David Bowie and Eastbourne’s Club Continental

David Bowie performed in Eastbourne at the dawn of his career

David Bowie performed in Eastbourne at the dawn of his career

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Stellar musician David Bowie, who died on Sunday at the age of 69, performed in Eastbourne nearly half-a-century ago.

He appeared at the Club Continental (The Belfry) on February 28, 1966, with his then band The Buzz.

The Continental was definitely the place to see and be seen in the Swinging Sixties, and even featured in a novel about 1960s Eastbourne called A Terminus Place. So popular was it, that on big nights the line of parked Vespas and Lambrettas would stretch up Bolton Road from Terminus Road to Lismore Road.

Situated above a gents outfitters called Meakers, where one of the entrances to the Arndale Centre now is, it consisted of three floors, the top a bare room called The Belfry, decorated in an abstract manner, which is where the groups performed, including not only David Bowie, but Alan Price, David Essex, and the Artwoods whose organist Jon Lord found fame with Deep Purple.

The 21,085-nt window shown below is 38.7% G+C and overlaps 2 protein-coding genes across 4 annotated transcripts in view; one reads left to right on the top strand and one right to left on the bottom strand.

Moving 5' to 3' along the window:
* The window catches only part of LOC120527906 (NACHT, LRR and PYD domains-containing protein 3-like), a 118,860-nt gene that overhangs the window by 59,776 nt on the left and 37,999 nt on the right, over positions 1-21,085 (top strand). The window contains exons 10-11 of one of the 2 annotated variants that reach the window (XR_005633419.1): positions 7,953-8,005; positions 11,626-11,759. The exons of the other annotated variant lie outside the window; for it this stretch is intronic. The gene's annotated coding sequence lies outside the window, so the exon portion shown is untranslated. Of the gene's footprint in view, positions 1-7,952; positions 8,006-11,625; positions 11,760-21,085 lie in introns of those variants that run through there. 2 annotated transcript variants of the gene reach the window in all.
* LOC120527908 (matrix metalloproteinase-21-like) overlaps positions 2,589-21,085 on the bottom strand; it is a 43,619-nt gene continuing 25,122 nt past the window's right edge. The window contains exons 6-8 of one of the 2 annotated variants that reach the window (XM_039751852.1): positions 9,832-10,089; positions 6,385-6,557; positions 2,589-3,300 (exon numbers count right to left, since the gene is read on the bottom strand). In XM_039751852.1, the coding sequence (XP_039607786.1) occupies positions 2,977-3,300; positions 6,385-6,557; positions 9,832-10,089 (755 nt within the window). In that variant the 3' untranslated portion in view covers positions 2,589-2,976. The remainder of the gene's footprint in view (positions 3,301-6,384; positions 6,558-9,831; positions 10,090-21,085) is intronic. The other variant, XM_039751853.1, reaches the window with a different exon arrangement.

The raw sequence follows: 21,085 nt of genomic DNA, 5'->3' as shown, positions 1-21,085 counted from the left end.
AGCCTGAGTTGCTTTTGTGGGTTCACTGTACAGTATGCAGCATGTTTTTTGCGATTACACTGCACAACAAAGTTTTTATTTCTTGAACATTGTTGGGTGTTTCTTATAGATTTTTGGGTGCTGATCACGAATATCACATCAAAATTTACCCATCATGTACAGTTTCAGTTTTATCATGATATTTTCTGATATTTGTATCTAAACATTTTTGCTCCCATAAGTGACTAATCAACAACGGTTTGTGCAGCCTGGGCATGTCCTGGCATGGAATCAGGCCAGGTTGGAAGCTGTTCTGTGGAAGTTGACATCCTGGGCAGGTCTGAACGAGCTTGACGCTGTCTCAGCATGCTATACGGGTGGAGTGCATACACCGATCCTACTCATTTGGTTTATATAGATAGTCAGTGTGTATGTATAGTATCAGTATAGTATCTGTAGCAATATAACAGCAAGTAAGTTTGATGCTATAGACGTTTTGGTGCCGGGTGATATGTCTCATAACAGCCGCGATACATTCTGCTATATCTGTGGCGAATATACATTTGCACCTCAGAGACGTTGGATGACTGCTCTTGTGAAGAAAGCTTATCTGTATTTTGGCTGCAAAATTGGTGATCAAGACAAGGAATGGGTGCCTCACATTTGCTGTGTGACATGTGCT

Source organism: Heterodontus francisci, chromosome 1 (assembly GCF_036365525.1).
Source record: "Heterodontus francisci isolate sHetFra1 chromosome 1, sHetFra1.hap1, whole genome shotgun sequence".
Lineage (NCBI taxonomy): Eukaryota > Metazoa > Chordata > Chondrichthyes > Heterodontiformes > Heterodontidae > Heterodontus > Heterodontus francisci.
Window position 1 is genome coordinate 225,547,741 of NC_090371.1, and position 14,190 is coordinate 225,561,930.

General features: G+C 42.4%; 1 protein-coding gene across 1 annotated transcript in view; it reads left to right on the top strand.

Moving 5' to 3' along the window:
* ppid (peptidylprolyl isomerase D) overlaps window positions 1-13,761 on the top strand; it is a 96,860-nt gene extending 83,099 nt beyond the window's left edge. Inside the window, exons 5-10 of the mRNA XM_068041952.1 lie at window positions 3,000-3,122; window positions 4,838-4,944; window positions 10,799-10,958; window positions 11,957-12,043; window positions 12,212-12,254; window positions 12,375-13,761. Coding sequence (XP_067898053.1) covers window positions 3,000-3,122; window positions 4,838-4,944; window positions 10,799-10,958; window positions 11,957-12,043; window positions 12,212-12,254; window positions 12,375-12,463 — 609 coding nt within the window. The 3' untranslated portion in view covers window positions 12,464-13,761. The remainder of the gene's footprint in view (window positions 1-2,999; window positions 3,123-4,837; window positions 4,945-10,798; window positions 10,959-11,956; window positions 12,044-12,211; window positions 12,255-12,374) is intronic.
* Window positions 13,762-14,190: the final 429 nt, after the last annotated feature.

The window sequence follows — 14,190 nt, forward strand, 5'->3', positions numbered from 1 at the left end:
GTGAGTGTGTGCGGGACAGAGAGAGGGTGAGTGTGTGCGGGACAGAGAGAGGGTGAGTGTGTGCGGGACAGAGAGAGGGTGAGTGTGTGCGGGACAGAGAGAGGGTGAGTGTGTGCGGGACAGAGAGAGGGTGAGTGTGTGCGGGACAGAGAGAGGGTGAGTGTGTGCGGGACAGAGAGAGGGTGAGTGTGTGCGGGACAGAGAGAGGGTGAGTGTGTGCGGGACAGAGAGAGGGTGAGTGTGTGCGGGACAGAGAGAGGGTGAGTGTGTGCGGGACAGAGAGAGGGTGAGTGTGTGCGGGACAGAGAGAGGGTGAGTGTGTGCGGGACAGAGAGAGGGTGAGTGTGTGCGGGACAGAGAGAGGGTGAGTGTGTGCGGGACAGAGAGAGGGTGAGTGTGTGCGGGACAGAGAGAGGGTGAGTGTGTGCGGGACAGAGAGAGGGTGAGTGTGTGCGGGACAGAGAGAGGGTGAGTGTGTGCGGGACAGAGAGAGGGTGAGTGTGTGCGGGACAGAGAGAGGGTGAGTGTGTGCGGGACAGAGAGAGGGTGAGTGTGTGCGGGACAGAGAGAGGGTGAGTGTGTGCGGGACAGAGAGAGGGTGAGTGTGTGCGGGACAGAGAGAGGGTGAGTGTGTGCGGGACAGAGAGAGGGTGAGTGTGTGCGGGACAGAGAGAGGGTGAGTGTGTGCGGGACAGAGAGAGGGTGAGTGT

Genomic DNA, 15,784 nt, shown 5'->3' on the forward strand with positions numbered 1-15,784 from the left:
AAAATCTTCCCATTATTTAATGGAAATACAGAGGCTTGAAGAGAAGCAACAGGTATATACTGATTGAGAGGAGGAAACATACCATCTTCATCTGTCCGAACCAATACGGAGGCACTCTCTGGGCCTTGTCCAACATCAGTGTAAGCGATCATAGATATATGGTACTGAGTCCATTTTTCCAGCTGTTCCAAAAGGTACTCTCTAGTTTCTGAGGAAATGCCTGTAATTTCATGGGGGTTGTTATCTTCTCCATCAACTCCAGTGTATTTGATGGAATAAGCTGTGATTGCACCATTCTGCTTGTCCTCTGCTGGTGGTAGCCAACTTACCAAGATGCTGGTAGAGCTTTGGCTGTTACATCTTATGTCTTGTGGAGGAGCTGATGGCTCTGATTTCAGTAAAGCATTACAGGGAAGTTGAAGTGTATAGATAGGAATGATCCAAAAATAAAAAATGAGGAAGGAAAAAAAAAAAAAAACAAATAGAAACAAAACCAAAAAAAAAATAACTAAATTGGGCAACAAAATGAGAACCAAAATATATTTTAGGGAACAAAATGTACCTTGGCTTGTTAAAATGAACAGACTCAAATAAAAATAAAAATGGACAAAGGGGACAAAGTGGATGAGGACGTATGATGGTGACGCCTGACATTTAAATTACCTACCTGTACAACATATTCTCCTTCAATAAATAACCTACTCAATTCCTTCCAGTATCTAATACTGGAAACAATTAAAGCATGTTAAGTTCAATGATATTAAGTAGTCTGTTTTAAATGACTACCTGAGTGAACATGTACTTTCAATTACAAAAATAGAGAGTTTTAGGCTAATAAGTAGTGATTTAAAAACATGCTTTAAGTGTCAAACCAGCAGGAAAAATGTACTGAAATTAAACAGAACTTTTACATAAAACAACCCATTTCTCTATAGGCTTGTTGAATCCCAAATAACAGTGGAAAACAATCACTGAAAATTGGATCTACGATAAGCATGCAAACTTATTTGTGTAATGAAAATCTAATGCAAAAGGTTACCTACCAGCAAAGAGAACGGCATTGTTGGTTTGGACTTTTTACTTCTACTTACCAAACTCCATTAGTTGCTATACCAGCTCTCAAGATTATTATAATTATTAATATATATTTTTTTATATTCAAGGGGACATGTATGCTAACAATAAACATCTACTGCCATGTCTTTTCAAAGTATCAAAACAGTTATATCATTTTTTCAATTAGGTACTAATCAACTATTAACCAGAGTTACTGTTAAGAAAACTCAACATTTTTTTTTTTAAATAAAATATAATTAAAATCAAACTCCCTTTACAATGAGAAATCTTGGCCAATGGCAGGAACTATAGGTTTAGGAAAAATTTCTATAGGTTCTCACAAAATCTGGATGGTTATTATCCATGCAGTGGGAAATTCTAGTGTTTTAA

The next floor down was the games room containing pinball machines and table football.

Situated on the first floor directly above Meakers shop was the dimly lit coffee bar, just outside at the top of long flight of stairs was a tiny admission booth. Admission was 2 shillings (10p) or 3s 6d if a top group was appearing.

Performing on that long-ago February evening were Bowie (vocals, guitar saxophone), John ‘Hutch’ Hutchinson (guitar), Derek ‘Dek’ Fearnley (bass guitar), John ‘Ego’ Eager (drums) and Derrick ‘Chow’ Boyes (keyboards).

Curiously, Bowie’s The Laughing Gnome, released as a novelty single the following year, contains a reference to Eastbourne:

‘Well I gave him roasted toadstools and a glass of dandelion wine

Then I put him on a train to Eastbourne

Carried his bag and gave him a fag ...’

Bowie was born David Jones in Brixton, South London, on January 8, 1947. He changed his name in 1966 after The Monkees’ Davy Jones achieved stardom.

His career spanned six decades.

He was in several bands (including The Konrads, The Hooker Brothers, The King Bees, The Manish Boys and The Lower Third) before he signed with Mercury Records, which released his album Space Oddity in 1969, with the title track becoming his first UK number one

His breakthrough came with 1972’s The Rise and Fall of Ziggy Stardust and the Spiders From Mars.

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